Federal Reserve Cuts Interest Rates by 1/4 Point

Check out the clip from Fox News on “Your World” with Neil Cavuto for our discussion on the issue. 

In their September decision, the Federal Reserve decided to cut interest rates by 1/4 point, citing ongoing trade war tensions and a slowing, global economy.

The Fed noted in the decision that the current economic backdrop of an ongoing trade war is an unprecedented situation, and they don’t have past data that would assist them in adjustments to monetary policy in this instance. As such, they are continuing to monitor economic data, and will “act as appropriate to sustain the economic expansion.”

While the Federal Reserve was split in this decision, with several members noting that they didn’t believe a rate cut was necessary, the majority voted for the cut. They also noted this isn’t the beginning of a larger quantitative easing cycle, and would examine economic data going forward to determine if more cuts were necessary later this year.

They also noted the slowing economic situation across the world, particularly in Europe and China, and the likelihood that will bleed into the US economy. While the US economy remains strong, with low unemployment, rising wages, and strong consumer spending, a global slowdown could potentially impact the US economy in the future.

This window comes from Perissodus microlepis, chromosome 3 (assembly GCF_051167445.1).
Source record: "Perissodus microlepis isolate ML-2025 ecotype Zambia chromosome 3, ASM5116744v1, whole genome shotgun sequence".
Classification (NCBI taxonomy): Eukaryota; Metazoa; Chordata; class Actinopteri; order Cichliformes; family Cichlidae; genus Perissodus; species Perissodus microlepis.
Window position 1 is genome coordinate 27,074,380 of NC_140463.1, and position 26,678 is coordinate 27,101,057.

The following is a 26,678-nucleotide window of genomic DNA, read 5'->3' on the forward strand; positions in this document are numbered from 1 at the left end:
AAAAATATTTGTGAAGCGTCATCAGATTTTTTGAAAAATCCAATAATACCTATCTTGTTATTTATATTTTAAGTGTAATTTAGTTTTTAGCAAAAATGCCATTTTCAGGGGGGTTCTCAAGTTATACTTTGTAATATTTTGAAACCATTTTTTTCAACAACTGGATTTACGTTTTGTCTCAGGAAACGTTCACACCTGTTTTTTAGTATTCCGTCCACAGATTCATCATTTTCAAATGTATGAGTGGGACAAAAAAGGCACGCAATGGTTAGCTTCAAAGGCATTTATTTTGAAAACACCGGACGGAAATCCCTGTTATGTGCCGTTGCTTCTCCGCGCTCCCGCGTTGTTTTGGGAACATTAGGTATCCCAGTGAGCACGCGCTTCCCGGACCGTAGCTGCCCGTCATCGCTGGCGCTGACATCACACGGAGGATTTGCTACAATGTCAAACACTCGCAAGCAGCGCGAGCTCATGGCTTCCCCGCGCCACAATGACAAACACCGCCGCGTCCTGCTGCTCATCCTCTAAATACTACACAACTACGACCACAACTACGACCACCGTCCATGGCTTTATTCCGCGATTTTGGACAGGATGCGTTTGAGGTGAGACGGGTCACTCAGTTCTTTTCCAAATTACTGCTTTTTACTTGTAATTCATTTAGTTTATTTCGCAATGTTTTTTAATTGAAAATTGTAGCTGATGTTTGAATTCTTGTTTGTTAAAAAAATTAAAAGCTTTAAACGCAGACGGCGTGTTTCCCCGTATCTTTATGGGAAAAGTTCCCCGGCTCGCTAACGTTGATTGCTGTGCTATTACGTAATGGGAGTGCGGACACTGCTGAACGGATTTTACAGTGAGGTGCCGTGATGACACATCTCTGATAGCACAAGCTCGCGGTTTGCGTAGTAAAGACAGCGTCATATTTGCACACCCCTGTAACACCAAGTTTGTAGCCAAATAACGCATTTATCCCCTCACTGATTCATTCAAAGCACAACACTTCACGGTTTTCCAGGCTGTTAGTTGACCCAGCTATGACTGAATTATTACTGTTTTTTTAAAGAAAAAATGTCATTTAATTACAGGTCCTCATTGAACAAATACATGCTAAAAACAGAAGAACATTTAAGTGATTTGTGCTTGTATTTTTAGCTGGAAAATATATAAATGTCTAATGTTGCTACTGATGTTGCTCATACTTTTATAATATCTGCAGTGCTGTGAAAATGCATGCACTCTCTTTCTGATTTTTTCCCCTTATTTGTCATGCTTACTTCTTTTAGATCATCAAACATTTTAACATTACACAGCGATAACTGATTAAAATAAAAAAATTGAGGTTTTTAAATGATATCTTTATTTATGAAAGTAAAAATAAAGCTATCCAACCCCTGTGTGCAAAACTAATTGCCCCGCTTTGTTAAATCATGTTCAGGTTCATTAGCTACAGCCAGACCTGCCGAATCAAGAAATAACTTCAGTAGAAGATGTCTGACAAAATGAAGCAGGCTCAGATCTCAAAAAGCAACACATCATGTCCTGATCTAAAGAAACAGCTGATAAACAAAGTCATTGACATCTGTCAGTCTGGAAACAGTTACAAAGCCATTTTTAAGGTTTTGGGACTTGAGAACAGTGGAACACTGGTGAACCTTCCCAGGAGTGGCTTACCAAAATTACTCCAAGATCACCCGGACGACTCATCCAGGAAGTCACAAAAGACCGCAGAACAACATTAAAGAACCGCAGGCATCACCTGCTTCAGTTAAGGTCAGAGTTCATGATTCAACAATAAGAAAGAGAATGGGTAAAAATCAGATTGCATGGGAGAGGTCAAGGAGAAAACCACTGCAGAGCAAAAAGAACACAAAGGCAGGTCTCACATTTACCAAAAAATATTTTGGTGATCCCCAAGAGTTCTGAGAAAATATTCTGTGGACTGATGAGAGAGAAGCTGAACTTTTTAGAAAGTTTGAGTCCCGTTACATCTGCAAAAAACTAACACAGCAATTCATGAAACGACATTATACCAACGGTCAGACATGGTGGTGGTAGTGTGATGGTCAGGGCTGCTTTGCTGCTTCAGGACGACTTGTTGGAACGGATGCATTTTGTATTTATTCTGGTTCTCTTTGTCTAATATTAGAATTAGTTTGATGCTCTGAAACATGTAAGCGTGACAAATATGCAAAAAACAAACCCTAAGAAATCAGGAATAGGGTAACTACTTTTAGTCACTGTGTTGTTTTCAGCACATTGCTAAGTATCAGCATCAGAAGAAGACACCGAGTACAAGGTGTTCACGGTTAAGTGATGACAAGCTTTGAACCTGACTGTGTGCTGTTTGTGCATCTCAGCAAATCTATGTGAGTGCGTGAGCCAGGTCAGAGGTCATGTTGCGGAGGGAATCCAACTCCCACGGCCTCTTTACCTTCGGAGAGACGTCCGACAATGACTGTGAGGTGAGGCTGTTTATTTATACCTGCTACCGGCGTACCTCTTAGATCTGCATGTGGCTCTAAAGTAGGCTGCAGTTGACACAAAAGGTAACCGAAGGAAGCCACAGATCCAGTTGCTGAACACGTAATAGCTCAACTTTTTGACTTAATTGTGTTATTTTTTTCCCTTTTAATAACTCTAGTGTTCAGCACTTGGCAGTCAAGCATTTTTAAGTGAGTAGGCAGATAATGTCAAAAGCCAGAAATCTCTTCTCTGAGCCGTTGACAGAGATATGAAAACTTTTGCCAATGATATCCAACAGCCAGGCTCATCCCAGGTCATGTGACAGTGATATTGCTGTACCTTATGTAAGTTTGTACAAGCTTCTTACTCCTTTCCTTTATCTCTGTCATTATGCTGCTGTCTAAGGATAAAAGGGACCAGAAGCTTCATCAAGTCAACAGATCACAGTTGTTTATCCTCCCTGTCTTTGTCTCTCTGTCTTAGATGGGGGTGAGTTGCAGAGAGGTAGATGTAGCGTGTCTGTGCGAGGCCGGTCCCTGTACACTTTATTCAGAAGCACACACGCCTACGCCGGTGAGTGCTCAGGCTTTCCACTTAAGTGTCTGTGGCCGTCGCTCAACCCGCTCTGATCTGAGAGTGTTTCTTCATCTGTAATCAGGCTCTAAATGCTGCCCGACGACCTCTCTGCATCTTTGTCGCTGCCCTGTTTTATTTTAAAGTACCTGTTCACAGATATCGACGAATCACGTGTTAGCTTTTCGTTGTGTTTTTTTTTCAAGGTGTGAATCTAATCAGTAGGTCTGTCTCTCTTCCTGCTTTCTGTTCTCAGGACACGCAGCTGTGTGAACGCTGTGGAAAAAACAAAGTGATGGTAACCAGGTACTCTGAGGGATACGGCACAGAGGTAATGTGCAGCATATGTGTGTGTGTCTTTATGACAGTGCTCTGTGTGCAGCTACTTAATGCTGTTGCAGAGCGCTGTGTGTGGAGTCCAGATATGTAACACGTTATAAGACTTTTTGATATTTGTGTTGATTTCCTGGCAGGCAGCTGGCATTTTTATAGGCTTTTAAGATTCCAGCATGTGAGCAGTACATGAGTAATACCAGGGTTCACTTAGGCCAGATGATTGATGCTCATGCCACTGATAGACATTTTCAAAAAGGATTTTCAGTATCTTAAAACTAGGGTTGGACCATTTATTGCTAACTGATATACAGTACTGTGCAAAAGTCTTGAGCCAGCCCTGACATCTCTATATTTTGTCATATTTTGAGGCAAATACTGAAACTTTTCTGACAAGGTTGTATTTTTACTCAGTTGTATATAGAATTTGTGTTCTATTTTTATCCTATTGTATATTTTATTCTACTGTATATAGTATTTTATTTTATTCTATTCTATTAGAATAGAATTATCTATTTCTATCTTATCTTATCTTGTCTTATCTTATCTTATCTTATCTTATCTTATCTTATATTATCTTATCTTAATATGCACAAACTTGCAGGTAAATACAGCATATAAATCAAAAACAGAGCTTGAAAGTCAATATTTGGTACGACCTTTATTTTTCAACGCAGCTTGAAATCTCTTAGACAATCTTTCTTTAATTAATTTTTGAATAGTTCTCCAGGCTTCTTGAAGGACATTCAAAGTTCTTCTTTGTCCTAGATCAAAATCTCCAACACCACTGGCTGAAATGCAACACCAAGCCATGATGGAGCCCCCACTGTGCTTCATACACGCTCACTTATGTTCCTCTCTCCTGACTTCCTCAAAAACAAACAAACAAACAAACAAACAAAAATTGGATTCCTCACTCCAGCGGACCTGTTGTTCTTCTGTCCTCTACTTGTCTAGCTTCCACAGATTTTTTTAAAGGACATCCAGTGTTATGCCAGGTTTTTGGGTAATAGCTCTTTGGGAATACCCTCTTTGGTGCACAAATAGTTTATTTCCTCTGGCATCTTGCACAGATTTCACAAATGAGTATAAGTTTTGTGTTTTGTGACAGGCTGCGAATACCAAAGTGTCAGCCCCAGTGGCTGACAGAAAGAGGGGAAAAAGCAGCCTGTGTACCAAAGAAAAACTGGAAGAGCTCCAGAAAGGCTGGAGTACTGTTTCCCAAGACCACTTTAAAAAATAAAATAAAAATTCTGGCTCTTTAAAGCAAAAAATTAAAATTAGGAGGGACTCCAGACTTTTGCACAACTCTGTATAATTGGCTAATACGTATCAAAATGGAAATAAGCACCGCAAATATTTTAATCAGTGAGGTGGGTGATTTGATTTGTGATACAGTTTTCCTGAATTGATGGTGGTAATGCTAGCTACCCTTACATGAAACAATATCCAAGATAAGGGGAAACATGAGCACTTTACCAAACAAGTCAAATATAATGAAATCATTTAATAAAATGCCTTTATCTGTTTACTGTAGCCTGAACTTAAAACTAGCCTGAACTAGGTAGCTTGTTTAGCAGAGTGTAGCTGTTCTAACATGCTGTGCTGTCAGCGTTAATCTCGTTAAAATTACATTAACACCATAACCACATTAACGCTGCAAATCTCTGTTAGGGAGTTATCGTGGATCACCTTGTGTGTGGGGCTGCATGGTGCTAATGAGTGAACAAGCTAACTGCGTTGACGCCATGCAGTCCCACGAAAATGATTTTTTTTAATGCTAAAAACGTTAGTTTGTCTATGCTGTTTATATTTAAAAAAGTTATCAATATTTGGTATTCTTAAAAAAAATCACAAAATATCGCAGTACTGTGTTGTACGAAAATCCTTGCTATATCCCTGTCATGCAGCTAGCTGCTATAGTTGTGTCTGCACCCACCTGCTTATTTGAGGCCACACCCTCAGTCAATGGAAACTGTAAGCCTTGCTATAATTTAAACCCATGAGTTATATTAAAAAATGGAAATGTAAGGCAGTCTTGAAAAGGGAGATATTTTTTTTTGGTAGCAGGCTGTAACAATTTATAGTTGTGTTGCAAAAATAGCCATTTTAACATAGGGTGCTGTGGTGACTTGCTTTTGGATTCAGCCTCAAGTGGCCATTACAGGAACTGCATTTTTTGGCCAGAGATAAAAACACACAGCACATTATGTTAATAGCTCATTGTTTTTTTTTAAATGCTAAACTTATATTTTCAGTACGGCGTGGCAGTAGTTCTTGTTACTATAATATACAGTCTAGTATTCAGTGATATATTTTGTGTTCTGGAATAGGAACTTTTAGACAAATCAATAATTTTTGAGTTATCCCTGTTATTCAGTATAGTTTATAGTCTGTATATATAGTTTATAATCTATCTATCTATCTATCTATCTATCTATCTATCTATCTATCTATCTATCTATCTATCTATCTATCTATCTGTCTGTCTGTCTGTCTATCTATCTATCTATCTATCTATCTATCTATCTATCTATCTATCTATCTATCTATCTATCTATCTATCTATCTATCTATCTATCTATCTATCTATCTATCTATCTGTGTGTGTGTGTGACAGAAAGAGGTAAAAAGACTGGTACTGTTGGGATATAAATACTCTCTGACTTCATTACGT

As for the stock market, investors have been anticipating a rate cut, and for that reason, the stock market traded higher into the decision and afterwards as well. In general, the stock market likes lower rates, and rate cuts, because with cheaper interest rates, money is freed up to be invested or spent. Lower rates spurs economic growth, and as such, the stock market is a fan.

My main caution here is that traders are focusing on this one decision – and not looking at the bigger picture. The Federal Reserve cut rates because of a threat of a slowing economy. So, while the stock market liked the cut, there are still clouds overhead. I’m watching the overall economic picture as well as the stock markets reaction to changing conditions. If the economic situation continues to deteriorate, we will seem more rate cuts, which would be a continued effort to sustain the current strength of the economy.


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